The Left’s Flip-Flop on the Bush Tax Cuts
Tuesday, December 4, 2012
With the so-called fiscal cliff approaching, politicians are virtually unanimous that the expiration of the Bush-era tax law presents a clear and present danger to the middle class. According to the White House, the typical middle class family’s taxes would jump by $2,200 per year. The president recently took this message directly to the people: “Tell members of Congress what a $2,000 tax hike would mean to you. Call your members of Congress, write them an email, post it on their Facebook walls. You can tweet it using the hashtag ‘My2K.’”
Curiously, however, hardly anyone has noticed that today’s sentiment is a flip-flop for just about any Democrat who has run for any political office any time in the past decade — from the presidency on down. Why? First, consider the Left’s decade-long mantra deriding the Bush tax policies as “tax cuts for the rich,” then ask a simple question: how could the expiration of “tax cuts for the rich” hurt anyone but the rich?
In other words, if the Bush cuts actually were just “tax cuts for the rich,” then their expiration couldn’t hurt the middle class. On the other hand, if their expiration would hurt the middle class, then characterizing them as “tax cuts for the rich” was a false message all along.
Now that the election is behind us and the fiscal cliff confronts us, it turns out that the expiration of the Bush cuts (i.e., the tax side of the "fiscal cliff") would strike a severe blow to the middle class. Opponents of the Bush tax cuts have therefore done a silent flip-flop on whether the cuts helped the middle class. Sticking with their old mantra would risk shoving the middle class over the cliff.
Why a silent flip-flop, instead of overt? Because the explanation is a bit uncomfortable: calling the Bush cuts “tax cuts for the rich” was a rhetorical goldmine in support of a political message. It was a terse, persuasive slogan, pithier than the truth that the Bush policy was actually progressive tax cuts for all taxpayers; recasting it as “tax cuts for the rich” was therefore more effective at helping the Left win elections. Fair enough; that’s politics. The Left outfoxed its tax-cutting opponents by employing better rhetoric. But now, in late 2012, the political message must shift, because the looming expiration of the Bush tax policy is a real financial threat to the middle class — and therefore a political threat to any politician who fails to defend the middle class.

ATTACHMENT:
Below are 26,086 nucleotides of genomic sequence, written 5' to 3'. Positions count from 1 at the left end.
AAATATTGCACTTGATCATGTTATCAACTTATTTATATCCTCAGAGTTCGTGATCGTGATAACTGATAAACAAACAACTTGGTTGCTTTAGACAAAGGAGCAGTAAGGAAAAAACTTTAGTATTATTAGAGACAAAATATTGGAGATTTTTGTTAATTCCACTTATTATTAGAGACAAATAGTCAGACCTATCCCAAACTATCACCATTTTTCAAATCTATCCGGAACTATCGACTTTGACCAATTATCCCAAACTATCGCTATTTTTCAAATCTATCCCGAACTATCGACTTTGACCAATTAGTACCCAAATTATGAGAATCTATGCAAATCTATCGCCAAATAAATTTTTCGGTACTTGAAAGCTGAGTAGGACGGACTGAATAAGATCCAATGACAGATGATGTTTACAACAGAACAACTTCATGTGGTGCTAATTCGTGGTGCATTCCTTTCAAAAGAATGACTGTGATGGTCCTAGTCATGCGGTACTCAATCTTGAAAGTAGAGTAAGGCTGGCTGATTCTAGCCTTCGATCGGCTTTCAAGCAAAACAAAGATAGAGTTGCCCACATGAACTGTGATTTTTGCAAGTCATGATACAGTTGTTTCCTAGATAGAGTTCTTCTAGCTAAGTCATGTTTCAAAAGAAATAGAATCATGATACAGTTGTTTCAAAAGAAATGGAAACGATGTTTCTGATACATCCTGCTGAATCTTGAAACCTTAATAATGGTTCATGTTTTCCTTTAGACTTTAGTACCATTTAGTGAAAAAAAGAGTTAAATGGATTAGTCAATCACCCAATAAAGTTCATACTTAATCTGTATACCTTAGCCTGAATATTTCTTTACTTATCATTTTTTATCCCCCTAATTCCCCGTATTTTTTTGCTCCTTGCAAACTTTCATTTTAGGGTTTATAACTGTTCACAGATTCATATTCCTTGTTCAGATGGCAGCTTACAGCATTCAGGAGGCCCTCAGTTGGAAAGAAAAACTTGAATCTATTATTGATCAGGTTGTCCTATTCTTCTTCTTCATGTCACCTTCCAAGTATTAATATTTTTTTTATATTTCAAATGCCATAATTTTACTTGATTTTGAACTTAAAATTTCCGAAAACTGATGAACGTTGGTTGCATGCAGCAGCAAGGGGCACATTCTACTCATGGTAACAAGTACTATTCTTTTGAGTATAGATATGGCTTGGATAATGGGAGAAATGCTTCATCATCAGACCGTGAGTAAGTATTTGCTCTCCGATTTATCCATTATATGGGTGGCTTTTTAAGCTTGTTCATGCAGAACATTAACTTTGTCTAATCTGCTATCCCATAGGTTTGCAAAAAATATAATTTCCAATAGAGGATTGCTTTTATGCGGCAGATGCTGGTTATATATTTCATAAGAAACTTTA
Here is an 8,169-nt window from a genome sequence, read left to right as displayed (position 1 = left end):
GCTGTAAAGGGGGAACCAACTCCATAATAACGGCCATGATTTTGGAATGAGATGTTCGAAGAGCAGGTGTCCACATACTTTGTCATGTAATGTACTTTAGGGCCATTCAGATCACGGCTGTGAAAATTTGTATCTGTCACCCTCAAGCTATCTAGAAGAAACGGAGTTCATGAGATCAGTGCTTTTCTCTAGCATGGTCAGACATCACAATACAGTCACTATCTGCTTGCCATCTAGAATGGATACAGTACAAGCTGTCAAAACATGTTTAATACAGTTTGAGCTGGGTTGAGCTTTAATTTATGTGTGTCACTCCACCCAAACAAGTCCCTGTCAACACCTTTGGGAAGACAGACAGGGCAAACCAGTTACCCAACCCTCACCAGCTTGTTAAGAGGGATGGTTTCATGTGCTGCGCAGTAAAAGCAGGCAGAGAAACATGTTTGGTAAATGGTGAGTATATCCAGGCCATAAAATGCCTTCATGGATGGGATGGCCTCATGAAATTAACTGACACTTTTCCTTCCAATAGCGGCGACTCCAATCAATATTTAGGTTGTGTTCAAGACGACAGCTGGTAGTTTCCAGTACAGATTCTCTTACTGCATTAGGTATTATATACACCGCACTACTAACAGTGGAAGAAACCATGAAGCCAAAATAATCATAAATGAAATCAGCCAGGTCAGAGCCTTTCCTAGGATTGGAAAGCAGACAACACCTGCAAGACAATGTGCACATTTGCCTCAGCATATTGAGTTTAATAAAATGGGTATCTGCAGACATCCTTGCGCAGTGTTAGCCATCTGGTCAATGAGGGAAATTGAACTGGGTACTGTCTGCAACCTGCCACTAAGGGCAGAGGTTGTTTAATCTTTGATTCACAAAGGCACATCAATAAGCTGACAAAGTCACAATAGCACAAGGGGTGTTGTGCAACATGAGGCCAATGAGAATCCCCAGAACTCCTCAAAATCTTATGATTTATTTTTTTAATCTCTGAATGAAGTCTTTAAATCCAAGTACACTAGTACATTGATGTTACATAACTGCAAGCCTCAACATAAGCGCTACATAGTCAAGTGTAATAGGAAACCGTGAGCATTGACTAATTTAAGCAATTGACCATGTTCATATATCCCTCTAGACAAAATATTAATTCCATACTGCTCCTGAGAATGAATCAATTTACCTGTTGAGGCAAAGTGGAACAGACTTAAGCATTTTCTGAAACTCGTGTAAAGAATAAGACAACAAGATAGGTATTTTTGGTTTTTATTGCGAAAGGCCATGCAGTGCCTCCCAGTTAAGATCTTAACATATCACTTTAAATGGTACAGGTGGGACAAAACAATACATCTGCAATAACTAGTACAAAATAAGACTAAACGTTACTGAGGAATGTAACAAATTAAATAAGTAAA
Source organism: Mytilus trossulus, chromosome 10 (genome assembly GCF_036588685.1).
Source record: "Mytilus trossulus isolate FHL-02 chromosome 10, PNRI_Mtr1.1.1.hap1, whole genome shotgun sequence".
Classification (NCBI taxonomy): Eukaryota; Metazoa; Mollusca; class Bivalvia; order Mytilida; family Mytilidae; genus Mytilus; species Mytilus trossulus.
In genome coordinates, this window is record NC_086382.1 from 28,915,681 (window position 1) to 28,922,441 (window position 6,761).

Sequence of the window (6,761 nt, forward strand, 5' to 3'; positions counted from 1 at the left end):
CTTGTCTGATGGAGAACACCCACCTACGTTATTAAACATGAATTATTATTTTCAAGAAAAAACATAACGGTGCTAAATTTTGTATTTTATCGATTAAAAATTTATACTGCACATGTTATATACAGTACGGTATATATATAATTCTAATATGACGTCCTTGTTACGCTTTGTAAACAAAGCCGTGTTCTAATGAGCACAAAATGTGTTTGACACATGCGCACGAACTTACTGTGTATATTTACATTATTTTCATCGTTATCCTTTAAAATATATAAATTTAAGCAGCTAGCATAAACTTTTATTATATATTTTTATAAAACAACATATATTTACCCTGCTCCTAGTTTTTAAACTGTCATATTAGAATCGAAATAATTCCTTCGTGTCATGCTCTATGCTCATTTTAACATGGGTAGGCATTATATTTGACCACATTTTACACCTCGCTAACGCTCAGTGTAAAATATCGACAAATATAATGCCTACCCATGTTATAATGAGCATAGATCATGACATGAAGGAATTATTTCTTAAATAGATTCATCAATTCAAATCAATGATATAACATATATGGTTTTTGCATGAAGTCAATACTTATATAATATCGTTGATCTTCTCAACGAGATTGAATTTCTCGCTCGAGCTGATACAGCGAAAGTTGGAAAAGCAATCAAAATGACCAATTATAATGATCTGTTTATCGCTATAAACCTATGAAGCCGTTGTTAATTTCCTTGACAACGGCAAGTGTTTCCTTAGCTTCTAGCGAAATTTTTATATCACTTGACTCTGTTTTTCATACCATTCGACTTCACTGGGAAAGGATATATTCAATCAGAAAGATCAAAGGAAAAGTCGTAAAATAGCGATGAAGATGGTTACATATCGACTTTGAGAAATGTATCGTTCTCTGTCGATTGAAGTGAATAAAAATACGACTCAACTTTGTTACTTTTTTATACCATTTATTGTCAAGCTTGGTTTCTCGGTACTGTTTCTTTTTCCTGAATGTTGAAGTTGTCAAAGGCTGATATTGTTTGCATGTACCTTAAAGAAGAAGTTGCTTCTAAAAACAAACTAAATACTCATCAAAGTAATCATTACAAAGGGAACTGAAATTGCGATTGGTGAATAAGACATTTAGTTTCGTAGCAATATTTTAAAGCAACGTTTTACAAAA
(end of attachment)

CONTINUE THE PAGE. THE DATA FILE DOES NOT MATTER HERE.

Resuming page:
Bottom line: suddenly there is near-unanimity that the Bush tax cuts were beneficial to everyone at all income levels — not just the small portion of taxpayers at the top income levels.
Source: Tax Foundation.
It’s Time to Define “Fair Share”
Currently, the top income tax rate is 35 percent. What’s wrong with returning to the top rate of the Clinton era (39.6 percent)? A supermajority of voters want the rich to pay their so-called fair share, so why not go back to the Clinton-era top rate and be done with it?
We should be careful what we wish for. Before leaping back to the old top rate, we should ask an important question: “fair share” of precisely what? Presumably we want the rich to shoulder more of the tax burden. The Clinton-era top rate of 39.6 percent applied to income taxes; the Bush policy lowered this rate to 35 percent. But Figure 1 shows that, even though the top income tax rate went down, the top 10 percent of taxpayers ended up paying a higher share of income taxes after the Bush “tax cuts.”
That history (available from the Tax Foundation) begs two questions. First: is it wise to assume that a feel-good increase in the top tax rate will really extract a higher share of the total taxes from the top earners? If so, by all means, let’s proceed — but we should at least understand that recent history doesn’t necessarily support our case. Second: just what is a “fair share”? The top 10 percent of income tax payers paid 64 percent of the burden when Clinton left office, and they are paying significantly more of the burden today — so if they’re not paying their “fair share” yet, they were even further away from paying their “fair share” under Clinton.
What, then, is the “fair share” of the top income tax payers: 80 percent of the total? 90 percent? 100 percent? If we don’t define “fair share,” we can never know whether we’ve reached — or unfairly overshot — the goal.
The fiscal cliff agreement (assuming an agreement comes about) should inform all income earners how the government defines their “fair share.” It’s only fair.
Steve Conover retired recently from a 35-year career in corporate America. He has a BS in engineering, an MBA in finance, and a PhD in political economy. His website is www.optimist123.com.
FURTHER READING: Conover also writes “How to Fix the Debt Ceiling (A Bigger Threat Than the Fiscal Cliff),” “Understanding Romney’s Approach to Taxes: ‘Lower the Rates, Broaden the Base,’” and “It’s Past Time to Stop Blaming Bush.” Alan Viard contributes “To Clinton, and Beyond!” Marc Thiessen proposes “Let's Go Over the Fiscal Cliff.” Aparna Mathur says “Extend Bush-Era Tax Cuts to Spur Economy.”
Image by Dianna Ingram / Bergman Group